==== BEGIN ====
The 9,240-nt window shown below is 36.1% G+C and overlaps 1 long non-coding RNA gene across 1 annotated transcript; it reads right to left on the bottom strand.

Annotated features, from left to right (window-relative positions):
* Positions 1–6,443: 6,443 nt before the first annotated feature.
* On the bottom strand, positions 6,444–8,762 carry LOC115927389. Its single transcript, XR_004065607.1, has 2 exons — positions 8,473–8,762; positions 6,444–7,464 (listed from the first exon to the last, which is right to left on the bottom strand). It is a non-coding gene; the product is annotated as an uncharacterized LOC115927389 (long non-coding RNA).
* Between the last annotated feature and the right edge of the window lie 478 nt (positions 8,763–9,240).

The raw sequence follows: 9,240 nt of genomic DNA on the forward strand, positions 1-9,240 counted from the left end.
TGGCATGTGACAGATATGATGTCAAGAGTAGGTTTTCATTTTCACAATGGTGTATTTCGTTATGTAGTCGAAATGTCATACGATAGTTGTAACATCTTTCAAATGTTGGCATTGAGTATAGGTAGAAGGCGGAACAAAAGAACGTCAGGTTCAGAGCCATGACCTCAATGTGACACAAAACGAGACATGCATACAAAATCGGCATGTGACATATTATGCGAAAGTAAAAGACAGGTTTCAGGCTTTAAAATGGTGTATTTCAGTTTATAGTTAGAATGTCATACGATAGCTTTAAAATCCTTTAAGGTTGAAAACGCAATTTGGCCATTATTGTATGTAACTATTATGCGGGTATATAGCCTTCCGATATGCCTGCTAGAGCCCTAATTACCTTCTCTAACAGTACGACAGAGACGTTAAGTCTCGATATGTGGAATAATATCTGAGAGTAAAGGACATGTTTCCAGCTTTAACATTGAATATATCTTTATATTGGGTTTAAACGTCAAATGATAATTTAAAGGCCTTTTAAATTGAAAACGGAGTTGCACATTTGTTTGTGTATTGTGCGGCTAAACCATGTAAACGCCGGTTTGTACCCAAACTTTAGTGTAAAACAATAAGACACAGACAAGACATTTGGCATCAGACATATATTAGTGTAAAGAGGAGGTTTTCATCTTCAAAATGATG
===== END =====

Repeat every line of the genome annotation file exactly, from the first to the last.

The 9,240-nt window shown below is 36.1% G+C and overlaps 1 long non-coding RNA gene across 1 annotated transcript; it reads right to left on the bottom strand.

Annotated features, from left to right (window-relative positions):
* Positions 1–6,443: 6,443 nt before the first annotated feature.
* On the bottom strand, positions 6,444–8,762 carry LOC115927389. Its single transcript, XR_004065607.1, has 2 exons — positions 8,473–8,762; positions 6,444–7,464 (listed from the first exon to the last, which is right to left on the bottom strand). It is a non-coding gene; the product is annotated as an uncharacterized LOC115927389 (long non-coding RNA).
* Between the last annotated feature and the right edge of the window lie 478 nt (positions 8,763–9,240).

The raw sequence follows: 9,240 nt of genomic DNA on the forward strand, positions 1-9,240 counted from the left end.
TGGCATGTGACAGATATGATGTCAAGAGTAGGTTTTCATTTTCACAATGGTGTATTTCGTTATGTAGTCGAAATGTCATACGATAGTTGTAACATCTTTCAAATGTTGGCATTGAGTATAGGTAGAAGGCGGAACAAAAGAACGTCAGGTTCAGAGCCATGACCTCAATGTGACACAAAACGAGACATGCATACAAAATCGGCATGTGACATATTATGCGAAAGTAAAAGACAGGTTTCAGGCTTTAAAATGGTGTATTTCAGTTTATAGTTAGAATGTCATACGATAGCTTTAAAATCCTTTAAGGTTGAAAACGCAATTTGGCCATTATTGTATGTAACTATTATGCGGGTATATAGCCTTCCGATATGCCTGCTAGAGCCCTAATTACCTTCTCTAACAGTACGACAGAGACGTTAAGTCTCGATATGTGGAATAATATCTGAGAGTAAAGGACATGTTTCCAGCTTTAACATTGAATATATCTTTATATTGGGTTTAAACGTCAAATGATAATTTAAAGGCCTTTTAAATTGAAAACGGAGTTGCACATTTGTTTGTGTATTGTGCGGCTAAACCATGTAAACGCCGGTTTGTACCCAAACTTTAGTGTAAAACAATAAGACACAGACAAGACATTTGGCATCAGACATATATTAGTGTAAAGAGGAGGTTTTCATCTTCAAAATGATG